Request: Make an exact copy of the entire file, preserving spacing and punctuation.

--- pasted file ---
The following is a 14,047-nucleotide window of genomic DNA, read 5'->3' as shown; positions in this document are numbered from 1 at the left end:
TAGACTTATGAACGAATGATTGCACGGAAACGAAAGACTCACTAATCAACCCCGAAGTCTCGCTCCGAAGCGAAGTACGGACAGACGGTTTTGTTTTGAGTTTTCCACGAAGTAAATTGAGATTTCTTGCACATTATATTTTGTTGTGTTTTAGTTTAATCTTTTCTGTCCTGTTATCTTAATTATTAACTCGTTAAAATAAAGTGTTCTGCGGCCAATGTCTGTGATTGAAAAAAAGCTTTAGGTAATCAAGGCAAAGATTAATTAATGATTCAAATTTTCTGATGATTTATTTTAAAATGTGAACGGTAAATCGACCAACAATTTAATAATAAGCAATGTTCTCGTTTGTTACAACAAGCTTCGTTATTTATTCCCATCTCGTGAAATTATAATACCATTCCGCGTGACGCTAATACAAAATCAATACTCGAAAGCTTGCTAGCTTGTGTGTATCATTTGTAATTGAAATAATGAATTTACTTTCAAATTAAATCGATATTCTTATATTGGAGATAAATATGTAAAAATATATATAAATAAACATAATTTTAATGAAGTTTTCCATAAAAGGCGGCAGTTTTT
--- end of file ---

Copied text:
The following is a 14,047-nucleotide window of genomic DNA, read 5'->3' as shown; positions in this document are numbered from 1 at the left end:
TAGACTTATGAACGAATGATTGCACGGAAACGAAAGACTCACTAATCAACCCCGAAGTCTCGCTCCGAAGCGAAGTACGGACAGACGGTTTTGTTTTGAGTTTTCCACGAAGTAAATTGAGATTTCTTGCACATTATATTTTGTTGTGTTTTAGTTTAATCTTTTCTGTCCTGTTATCTTAATTATTAACTCGTTAAAATAAAGTGTTCTGCGGCCAATGTCTGTGATTGAAAAAAAGCTTTAGGTAATCAAGGCAAAGATTAATTAATGATTCAAATTTTCTGATGATTTATTTTAAAATGTGAACGGTAAATCGACCAACAATTTAATAATAAGCAATGTTCTCGTTTGTTACAACAAGCTTCGTTATTTATTCCCATCTCGTGAAATTATAATACCATTCCGCGTGACGCTAATACAAAATCAATACTCGAAAGCTTGCTAGCTTGTGTGTATCATTTGTAATTGAAATAATGAATTTACTTTCAAATTAAATCGATATTCTTATATTGGAGATAAATATGTAAAAATATATATAAATAAACATAATTTTAATGAAGTTTTCCATAAAAGGCGGCAGTTTTT